I wished to get on the ship, and not half liking to get

into an upright position either, I crept through and over

those still on the barges, amidst much cursing from my

paining the wounded, who must have been numerous.

I had had a strenuous and exciting day and night,

and I must say I felt it a relief when I hopped through

the nearest hole in the " Clyde ". It was now 4 o'clock,

and I shivered with cold. I had been soaked over the

head, and lying four hours in the open boat in a cold.

night it wasimpossibleto keepwarm. A big, black

cloud had floated up over the moon,and we had a fairly

sharp but short shower of rain. By this time the moon

was nearing the horizon,and it was when another cloud

came over her face that I succeeded in reachingthe ship.


I found they had had a fairly trying time here too,

although the ship's plates were thick enoughto resist

bullets. The noise of 100,000 bullets showering on the

sides of the "Clyde" had caused a deafening din, and

many had the wind up badly, not knowing what was

going on outside.


The behaviour of the " River Clyde " had been a great

puzzle to the Turks. She was not long aground when

the guns on Kum Kale, across the Dardanelles, opened

on us, and this fire was kept up the whole day-on us

and us only as far as I could make out. It took them some

time to get our range, and for a considerable time we

were not hit, all the shellsbeing shorts or overs. At last

they got us, the first shell that hit going through our

hold at an angle of 45 degrees,coming through the deck

over our heads,and going out at the junction of the floor

and side wall. In its course it struck a man on the head,

this being splashed all through the hold. Another man

squatting on the floor was hit about the middle of both

thighs, one leg being completely severed, while the other

hung by a tiny shred of skin only. He fell back with

a howl with both stumps in the air.


In five minutes a second shell entered our hold,

wounding two or three where we were, mostly by the

buckling of the floor plates, then passing down below to

the lowest hold where many men were sheltering under

the water line. Here six or seven were laid out.


After this we had many narrow escapes,but I believe

only two other shells actually struck the ship that day.

By good luck none exploded in their passage through,

otherwise the casualty list would have been very heavy.


Many had been hit and killed on deck by machine-gun

bullets, and many bullets had found their way through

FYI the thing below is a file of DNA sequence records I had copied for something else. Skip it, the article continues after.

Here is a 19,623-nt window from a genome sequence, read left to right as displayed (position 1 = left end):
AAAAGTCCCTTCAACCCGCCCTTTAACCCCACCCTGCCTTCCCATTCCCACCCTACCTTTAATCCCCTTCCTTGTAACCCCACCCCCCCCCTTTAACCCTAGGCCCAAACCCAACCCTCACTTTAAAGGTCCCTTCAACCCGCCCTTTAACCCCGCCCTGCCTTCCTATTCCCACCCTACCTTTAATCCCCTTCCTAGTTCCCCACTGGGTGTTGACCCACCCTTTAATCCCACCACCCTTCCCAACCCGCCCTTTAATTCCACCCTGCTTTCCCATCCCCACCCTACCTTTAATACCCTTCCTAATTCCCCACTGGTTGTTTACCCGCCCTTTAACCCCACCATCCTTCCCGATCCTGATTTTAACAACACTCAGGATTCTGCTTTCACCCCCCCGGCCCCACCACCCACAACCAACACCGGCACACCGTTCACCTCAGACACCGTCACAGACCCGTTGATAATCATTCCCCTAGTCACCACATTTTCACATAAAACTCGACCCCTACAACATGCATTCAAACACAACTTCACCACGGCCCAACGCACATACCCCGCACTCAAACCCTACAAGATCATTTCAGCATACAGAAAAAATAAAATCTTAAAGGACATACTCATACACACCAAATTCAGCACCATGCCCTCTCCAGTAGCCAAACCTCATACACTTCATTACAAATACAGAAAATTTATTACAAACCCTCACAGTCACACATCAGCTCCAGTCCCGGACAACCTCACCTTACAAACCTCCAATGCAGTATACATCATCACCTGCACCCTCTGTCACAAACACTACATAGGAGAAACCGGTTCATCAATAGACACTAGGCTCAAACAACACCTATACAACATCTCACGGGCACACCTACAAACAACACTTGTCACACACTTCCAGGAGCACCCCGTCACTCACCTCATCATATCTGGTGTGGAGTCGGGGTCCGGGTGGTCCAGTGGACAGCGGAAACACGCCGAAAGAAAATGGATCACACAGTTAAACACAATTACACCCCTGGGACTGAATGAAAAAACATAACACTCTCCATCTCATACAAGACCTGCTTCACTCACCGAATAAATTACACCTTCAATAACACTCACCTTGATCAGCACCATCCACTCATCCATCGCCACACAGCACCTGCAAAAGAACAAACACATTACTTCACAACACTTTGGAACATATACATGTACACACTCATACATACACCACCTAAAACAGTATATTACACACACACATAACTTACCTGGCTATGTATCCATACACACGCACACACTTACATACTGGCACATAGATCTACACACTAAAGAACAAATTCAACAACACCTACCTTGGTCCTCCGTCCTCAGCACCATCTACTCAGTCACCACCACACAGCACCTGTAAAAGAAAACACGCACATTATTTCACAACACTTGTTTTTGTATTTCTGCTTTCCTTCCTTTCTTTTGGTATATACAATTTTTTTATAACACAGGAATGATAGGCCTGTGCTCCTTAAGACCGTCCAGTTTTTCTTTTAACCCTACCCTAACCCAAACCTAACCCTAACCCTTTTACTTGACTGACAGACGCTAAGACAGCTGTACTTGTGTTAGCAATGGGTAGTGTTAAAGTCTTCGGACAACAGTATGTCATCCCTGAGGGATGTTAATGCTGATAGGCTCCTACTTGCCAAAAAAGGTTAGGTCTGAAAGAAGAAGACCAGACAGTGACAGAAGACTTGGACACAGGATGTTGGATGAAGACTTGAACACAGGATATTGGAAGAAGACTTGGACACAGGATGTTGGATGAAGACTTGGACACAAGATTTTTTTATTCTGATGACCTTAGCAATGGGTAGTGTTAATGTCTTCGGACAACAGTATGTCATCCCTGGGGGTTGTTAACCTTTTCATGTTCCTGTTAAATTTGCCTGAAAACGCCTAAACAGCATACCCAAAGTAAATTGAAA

the small openings cut for working the twelve machine-

guns that were placed there.


(I have the kind permission of the author, a scholarly

and much-respected member of our Corps, to insert the

following poem which appearedin "The British Weekly "

and one of the Aberdeen papers.)


THE FACE OF DEATH.

(Dedicated to Lieutenant Cieorgc Daviiisi'it.'

We shall not be the men we were before,

No, never while we draw this mortal breath :

For we have probed existence to the core,

And looked upon the very Face of Death.

Upon our famous collier, " River Clyde,"

We sat as men who wait the summons dread.

Brave soldiers fell, defenceless, at our side,

We, too, might soon be numbered with the dead.

With fateful frequency the shells did burst

Around and near the members of our Corps :

Within our hearts we asked, " Who'll be the first

To converse with his comrades never more?"

O never, never from our memory's page

Shall be erased these moments of despair :

An hour seemed an interminable age

But, in His mercy, God our lives did spare

We care not what the worldly wise may say,

We owe deliverance to the God of Heaven,

Whose Power Omnipotent the worlds obey,

'Gainst whose decrees mankind in vain hath striven

Had He but chosen that our hour had come,

No scheming had availed our lives to save :

'T\vas not the hour to call our spirits home,

The Lord must take, as 'twas the Lord that gave

And not in vain were we to death brought nigh,.

For He whose presence came our hearts so near

Hath taught us we can ne'er His Will defy,

But evermore should live in reverent Fear.

And men have scaled the sacred slopes of Prayer

Who ne'er before aspired to heights above :

And find the Universe divinely fair

Because 'tis governed by a Heart of Love.


GEORGE STEPHEN.

SQTHFIELD AMBULANCE,R.A.M.C.,

GALLIPOLI, 29th May, 1915.


(The following is taken from my diary and dated

August 3, 1916, just after we had landed in the Ypres

salient to which the remains of our Division went after

being wiped out in the great Somme fight the previous.

month :-


" I have to-day received a copy of the Aberdeen

' Free Press,' dated July 28,where there is an article

on Gallipoli by one of our transport men, G. Burnett,

who is now a lieutenant in the Scottish Horse. It

runs: ' It is scarcely fair to single out officers and

men who did gallant service that first week, but I feel

that I ought to mention the names of Lieutenant George

Davidson, and Private Gavin Greig. Lieutenant (now

Captain) Davidson gained the D.S.O. while Greig was

promoted sergeant shortly afterwards. We were told

that Lieutenant Davidson led a bayonet charge, but he

certainly did go into Sedd-el-Bahr, revolver in hand, to

look for curios when there was yet great danger from

snipers. And he used to go up towards the Turkish

trenches, gathering flowers which he would show us on

his return. Every man of us would have followed him

anywhere. I recollect going out to help the bearers to

take in some wounded, when the party of which I

formed a member fell in with Lieutenant Davidson.

"Oh," he said, "would you men like to look for wounded

on the hill-side?" "Yes," we answered. "Well, follow

me," and we did until an officer forbade us to go any

further.'"


The D.S.O. never materialized. I am assured a Cairo

paper announced that it did, and I was often congratu-

lated on the honour. But, as Artemus Ward would say,

"Please, Mr. Printer, put a few asterisks here".)